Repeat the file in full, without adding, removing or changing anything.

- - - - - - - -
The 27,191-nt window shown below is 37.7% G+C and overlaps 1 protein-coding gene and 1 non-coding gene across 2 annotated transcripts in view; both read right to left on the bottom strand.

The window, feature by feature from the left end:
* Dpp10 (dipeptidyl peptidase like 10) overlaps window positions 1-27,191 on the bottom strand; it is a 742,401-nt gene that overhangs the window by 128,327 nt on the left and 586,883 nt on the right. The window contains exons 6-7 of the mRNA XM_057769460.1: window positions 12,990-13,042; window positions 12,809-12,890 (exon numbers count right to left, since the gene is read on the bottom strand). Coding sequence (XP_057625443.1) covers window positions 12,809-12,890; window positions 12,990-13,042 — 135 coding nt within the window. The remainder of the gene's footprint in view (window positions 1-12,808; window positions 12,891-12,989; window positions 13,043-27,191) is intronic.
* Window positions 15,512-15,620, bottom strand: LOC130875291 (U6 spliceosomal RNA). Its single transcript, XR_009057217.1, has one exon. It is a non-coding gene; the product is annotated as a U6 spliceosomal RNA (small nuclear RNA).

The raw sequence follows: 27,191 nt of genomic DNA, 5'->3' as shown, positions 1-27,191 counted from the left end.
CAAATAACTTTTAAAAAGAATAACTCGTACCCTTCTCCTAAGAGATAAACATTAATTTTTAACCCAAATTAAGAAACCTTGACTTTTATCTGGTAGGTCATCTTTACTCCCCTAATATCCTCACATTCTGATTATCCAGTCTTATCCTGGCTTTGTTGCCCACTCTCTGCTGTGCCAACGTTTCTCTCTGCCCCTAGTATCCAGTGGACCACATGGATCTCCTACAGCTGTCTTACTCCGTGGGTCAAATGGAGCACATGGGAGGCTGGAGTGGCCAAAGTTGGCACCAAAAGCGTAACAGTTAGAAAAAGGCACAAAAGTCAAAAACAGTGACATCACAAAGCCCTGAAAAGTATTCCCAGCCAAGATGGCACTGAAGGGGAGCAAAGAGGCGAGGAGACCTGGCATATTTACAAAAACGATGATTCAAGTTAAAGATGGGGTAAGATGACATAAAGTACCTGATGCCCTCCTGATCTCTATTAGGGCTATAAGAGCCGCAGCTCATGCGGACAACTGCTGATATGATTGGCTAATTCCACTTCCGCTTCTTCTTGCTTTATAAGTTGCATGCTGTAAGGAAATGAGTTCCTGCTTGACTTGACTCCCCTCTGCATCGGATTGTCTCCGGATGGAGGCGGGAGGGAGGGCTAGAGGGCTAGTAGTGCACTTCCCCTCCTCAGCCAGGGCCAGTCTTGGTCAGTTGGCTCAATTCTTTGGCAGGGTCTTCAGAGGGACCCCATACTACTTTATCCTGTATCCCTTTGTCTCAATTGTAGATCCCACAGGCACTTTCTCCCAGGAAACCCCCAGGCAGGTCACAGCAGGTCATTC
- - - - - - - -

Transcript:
The 27,191-nt window shown below is 37.7% G+C and overlaps 1 protein-coding gene and 1 non-coding gene across 2 annotated transcripts in view; both read right to left on the bottom strand.

The window, feature by feature from the left end:
* Dpp10 (dipeptidyl peptidase like 10) overlaps window positions 1-27,191 on the bottom strand; it is a 742,401-nt gene that overhangs the window by 128,327 nt on the left and 586,883 nt on the right. The window contains exons 6-7 of the mRNA XM_057769460.1: window positions 12,990-13,042; window positions 12,809-12,890 (exon numbers count right to left, since the gene is read on the bottom strand). Coding sequence (XP_057625443.1) covers window positions 12,809-12,890; window positions 12,990-13,042 — 135 coding nt within the window. The remainder of the gene's footprint in view (window positions 1-12,808; window positions 12,891-12,989; window positions 13,043-27,191) is intronic.
* Window positions 15,512-15,620, bottom strand: LOC130875291 (U6 spliceosomal RNA). Its single transcript, XR_009057217.1, has one exon. It is a non-coding gene; the product is annotated as a U6 spliceosomal RNA (small nuclear RNA).

The raw sequence follows: 27,191 nt of genomic DNA, 5'->3' as shown, positions 1-27,191 counted from the left end.
CAAATAACTTTTAAAAAGAATAACTCGTACCCTTCTCCTAAGAGATAAACATTAATTTTTAACCCAAATTAAGAAACCTTGACTTTTATCTGGTAGGTCATCTTTACTCCCCTAATATCCTCACATTCTGATTATCCAGTCTTATCCTGGCTTTGTTGCCCACTCTCTGCTGTGCCAACGTTTCTCTCTGCCCCTAGTATCCAGTGGACCACATGGATCTCCTACAGCTGTCTTACTCCGTGGGTCAAATGGAGCACATGGGAGGCTGGAGTGGCCAAAGTTGGCACCAAAAGCGTAACAGTTAGAAAAAGGCACAAAAGTCAAAAACAGTGACATCACAAAGCCCTGAAAAGTATTCCCAGCCAAGATGGCACTGAAGGGGAGCAAAGAGGCGAGGAGACCTGGCATATTTACAAAAACGATGATTCAAGTTAAAGATGGGGTAAGATGACATAAAGTACCTGATGCCCTCCTGATCTCTATTAGGGCTATAAGAGCCGCAGCTCATGCGGACAACTGCTGATATGATTGGCTAATTCCACTTCCGCTTCTTCTTGCTTTATAAGTTGCATGCTGTAAGGAAATGAGTTCCTGCTTGACTTGACTCCCCTCTGCATCGGATTGTCTCCGGATGGAGGCGGGAGGGAGGGCTAGAGGGCTAGTAGTGCACTTCCCCTCCTCAGCCAGGGCCAGTCTTGGTCAGTTGGCTCAATTCTTTGGCAGGGTCTTCAGAGGGACCCCATACTACTTTATCCTGTATCCCTTTGTCTCAATTGTAGATCCCACAGGCACTTTCTCCCAGGAAACCCCCAGGCAGGTCACAGCAGGTCATTC